The former Atlanta cop who has been charged with felony murder for killing Rayshard Brooks could spend the rest of his life behind bars. A Georgia attorney breaks down the case.
Garrett Rolfe – the former cop who was fired after he shot Rayshard Brooks in the back in an Atlanta Wendy’s parking lot on June 12 – is facing life in prison.
On June 18, Rolfe, 27, was hit with significant charges including felony murder and aggravated assault with a deadly weapon for killing the Black motorist.
If found guilty, he will spend the rest of his life behind bars, according to a top lawyer. “In Georgia, there are two types of murder: malice murder and felony murder,” B.J. Bernstein, an Atlanta lawyer tells HollywoodLife EXCLUSIVELY. “They both carry the same sentence, which is mandatory life in prison. Garrett was charged with felony murder, which is done in most murder cases.”
Even though the prosecution has to prove that Rolfe committed murder, they won’t have to prove that Rolfe deliberately tried to kill Brooks, the lawyer says. “The proof for the state is a death that occurs in the commission of a felony,” Bernstein says. “In this case, that felony is aggravated assault (the shooting of Mr. Brooks). This statute does not require malice on the part of the defendant. Garrett was not charged with malice murder at this point, but it might help to know the distinction.”
“Malice murder can be express malice (a deliberate intention to unlawfully take the life of another human being) or implied malice where all circumstances of the killing show an ‘abandoned and malignant heart,’” she adds.
The circumstances of this case have sparked protests in the community, because Brooks was shot in the back while running away from Rolfe and his fellow officer, Devin Brosnan, 26. Police were called because Brooks had fallen asleep behind the wheel of his car and was blocking a Wendy’s drive-thru lane.
After Brooks failed a field sobriety test, Rolfe attempted to arrest him. A fight ensued and, during the scuffle, the motorist grabbed the officer’s taser, according to ABC News. Brooks reportedly pointed the taser at the cops, and Rolfe is accused of grabbing his gun and shooting the young father in the back.
Whether or not Rolfe is found guilty, Bernstein says it’s unlikely that the former cop will get the death penalty. “I do not anticipate the state asking for the death penalty,” she says. “Plus it is too early to say if he will get convicted. Yes, it can be difficult to convict a police officer…but it can and has happened.”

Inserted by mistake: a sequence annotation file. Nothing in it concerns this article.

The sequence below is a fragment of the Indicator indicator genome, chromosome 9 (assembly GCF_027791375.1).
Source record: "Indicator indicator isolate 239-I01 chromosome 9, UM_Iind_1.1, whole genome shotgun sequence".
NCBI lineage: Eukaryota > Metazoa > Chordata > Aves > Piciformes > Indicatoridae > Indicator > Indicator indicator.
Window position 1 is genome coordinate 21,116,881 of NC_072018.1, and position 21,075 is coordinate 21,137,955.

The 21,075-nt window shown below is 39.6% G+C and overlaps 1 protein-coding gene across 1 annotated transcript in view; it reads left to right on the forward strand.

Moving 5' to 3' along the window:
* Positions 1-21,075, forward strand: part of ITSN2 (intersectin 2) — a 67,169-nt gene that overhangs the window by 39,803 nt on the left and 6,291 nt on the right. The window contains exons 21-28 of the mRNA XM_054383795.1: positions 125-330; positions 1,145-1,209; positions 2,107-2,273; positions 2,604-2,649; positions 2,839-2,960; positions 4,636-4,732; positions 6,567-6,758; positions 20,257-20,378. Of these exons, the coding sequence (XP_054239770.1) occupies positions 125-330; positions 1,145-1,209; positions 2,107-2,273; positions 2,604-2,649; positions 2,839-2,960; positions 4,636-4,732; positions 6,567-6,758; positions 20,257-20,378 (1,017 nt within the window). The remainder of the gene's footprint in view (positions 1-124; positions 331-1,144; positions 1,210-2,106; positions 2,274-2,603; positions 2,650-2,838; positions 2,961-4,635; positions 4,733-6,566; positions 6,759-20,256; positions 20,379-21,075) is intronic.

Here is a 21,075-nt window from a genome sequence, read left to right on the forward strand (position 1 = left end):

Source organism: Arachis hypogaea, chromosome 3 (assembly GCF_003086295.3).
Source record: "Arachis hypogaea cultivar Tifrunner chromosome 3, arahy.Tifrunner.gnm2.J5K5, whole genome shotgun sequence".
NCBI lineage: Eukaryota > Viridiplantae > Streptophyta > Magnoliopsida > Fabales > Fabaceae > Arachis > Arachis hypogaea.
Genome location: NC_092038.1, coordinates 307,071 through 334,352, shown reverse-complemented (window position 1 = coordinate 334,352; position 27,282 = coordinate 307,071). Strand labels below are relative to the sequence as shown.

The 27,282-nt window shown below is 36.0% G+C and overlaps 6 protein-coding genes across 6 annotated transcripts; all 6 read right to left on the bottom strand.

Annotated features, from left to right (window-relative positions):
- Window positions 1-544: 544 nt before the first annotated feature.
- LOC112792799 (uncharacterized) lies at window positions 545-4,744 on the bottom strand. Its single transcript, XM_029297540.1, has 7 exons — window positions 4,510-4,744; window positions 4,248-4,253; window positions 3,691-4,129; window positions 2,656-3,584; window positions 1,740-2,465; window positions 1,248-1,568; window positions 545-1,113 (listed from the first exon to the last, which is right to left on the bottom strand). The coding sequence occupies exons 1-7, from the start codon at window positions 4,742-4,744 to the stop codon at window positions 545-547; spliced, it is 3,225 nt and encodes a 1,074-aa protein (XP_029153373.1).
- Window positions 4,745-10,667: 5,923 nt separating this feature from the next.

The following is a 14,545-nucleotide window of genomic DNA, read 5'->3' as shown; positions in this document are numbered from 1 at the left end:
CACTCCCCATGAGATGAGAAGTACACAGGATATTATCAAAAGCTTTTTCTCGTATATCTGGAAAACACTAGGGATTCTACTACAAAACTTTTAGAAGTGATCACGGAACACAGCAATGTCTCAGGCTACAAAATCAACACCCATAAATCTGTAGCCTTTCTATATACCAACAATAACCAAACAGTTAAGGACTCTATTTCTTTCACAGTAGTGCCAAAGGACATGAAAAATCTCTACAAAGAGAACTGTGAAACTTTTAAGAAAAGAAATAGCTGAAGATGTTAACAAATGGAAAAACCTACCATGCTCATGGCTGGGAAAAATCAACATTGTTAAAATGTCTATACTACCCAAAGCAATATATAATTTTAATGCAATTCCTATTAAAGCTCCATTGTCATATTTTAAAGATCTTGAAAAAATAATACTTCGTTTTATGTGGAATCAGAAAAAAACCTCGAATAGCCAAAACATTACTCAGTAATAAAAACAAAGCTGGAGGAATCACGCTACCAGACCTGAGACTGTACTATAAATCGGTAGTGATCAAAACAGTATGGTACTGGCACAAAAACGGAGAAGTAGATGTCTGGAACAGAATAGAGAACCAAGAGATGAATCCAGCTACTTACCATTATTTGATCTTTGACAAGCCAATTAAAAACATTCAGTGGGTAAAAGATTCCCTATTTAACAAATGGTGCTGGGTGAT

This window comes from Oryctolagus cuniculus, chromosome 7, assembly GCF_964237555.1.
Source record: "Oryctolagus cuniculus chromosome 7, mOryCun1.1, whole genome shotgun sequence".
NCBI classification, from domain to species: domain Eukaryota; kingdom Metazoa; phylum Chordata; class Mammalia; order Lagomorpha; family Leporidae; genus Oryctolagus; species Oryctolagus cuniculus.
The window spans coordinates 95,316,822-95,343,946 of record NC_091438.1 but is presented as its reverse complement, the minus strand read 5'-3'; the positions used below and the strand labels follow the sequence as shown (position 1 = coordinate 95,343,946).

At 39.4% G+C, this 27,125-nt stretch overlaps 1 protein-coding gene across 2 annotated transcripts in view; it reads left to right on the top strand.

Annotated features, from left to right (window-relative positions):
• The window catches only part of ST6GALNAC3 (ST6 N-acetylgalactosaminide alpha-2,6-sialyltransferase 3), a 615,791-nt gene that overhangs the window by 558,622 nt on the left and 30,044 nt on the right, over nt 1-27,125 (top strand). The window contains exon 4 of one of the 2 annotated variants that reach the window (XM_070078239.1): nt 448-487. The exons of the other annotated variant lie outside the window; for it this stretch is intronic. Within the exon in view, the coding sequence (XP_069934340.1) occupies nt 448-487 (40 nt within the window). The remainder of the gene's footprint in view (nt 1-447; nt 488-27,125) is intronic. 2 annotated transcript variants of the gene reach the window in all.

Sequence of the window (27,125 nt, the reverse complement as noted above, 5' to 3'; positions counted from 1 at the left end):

“It also can go the other way as in recent police shooting cases,” Bernstein adds, referring to the 2019 case of Robert Olsen. The 57-year-old former Georgia cop was acquitted of murdering Anthony Hill, an unarmed Black man, in 2015. But he was found guilty of lesser counts, according to The New York Times.
“That resulted in a not guilty of murder, but guilty of aggravated assault and violation of oath of office and [he] received a 12-year sentence,” Bernstein says. “I will note that the lawyers in that case are now representing the other officer, Devin Brosnan, who was at the scene in this case.”
As for Brosnan, 26, he faces aggravated assault charges in Brooks’ shooting death, which also could lead to a hefty prison sentence. “For Devin, aggravated assault carries up to 20 to 30 years in prison. Brosnan is charged with aggravated assault and two counts of violation of oath of office, which carries a minimum of a one year sentence and up to a five-year sentence,” Bernstein says. “If convicted of all three charges he faces up to 30 years in prison. Note these offenses do not have mandatory jail time but instead, the time could be served on probation. With murder charges for other defendants that is a jail sentence and cannot be a probated sentence.”
This case could be a long way away from being tried in a court, thanks to the coronavirus pandemic, which has overcome the nation and Georgia especially. “Remember, they have been arrested but not yet indicted. Grand juries are not meeting in Georgia right now due to a judicial emergency due to COVID-19,” Bernstein says, noting that, because of the health crisis, courts and government agencies have been “closed and or running without full service.”
“No idea when grand juries will meet again. All of that is dependent on COVID and when jurors can be safely brought back to courts. The Supreme Court of Georgia keeps issuing extensions of the judicial emergency. The current order is in place until July 14. As there are reports still of new COVID cases in Georgia I do not anticipate grand juries meeting anytime soon,” she adds. “Even in a time without COVID the case could take over a year to go to trial.”
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